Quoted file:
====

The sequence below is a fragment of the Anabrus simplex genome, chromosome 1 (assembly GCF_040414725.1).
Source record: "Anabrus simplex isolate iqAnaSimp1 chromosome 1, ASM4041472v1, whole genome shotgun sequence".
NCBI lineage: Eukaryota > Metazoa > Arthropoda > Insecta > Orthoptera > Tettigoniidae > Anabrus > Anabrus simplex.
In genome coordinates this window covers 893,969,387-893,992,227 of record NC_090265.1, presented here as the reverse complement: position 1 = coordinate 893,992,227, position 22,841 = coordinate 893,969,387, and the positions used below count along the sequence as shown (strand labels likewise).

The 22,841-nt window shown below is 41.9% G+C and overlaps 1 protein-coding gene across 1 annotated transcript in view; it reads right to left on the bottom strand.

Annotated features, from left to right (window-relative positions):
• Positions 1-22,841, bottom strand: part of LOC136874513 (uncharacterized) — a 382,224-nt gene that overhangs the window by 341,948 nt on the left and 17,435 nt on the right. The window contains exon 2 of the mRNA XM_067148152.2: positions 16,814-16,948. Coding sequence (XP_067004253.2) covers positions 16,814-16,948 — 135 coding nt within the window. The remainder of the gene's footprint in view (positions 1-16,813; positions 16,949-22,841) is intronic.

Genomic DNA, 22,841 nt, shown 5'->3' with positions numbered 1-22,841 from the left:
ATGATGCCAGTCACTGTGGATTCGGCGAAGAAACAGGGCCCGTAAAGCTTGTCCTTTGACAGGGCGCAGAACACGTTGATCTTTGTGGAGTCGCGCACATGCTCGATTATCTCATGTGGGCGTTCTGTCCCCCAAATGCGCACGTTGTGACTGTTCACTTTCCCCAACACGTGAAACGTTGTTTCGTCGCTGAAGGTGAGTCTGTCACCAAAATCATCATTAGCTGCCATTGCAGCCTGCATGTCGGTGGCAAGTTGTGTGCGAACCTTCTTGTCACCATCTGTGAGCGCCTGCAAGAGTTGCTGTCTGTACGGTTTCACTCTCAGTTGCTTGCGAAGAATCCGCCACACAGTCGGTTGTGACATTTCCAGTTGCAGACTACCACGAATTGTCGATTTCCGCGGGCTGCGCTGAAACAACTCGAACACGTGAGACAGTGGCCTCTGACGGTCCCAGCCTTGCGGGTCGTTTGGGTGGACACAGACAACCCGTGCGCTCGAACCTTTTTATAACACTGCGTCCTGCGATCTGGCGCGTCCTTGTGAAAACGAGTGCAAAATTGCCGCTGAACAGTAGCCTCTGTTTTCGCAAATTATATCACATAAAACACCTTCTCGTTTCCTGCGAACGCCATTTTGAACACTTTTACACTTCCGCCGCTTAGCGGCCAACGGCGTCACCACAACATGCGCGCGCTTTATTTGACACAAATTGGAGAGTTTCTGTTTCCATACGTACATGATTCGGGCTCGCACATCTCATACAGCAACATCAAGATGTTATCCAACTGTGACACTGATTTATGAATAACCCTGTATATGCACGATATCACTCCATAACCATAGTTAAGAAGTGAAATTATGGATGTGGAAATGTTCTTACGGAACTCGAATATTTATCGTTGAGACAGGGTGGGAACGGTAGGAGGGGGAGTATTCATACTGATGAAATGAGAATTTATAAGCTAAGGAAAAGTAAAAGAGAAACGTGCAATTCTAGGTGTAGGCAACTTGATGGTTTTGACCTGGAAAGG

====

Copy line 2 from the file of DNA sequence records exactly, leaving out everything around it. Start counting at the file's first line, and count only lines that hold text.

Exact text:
Source record: "Anabrus simplex isolate iqAnaSimp1 chromosome 1, ASM4041472v1, whole genome shotgun sequence".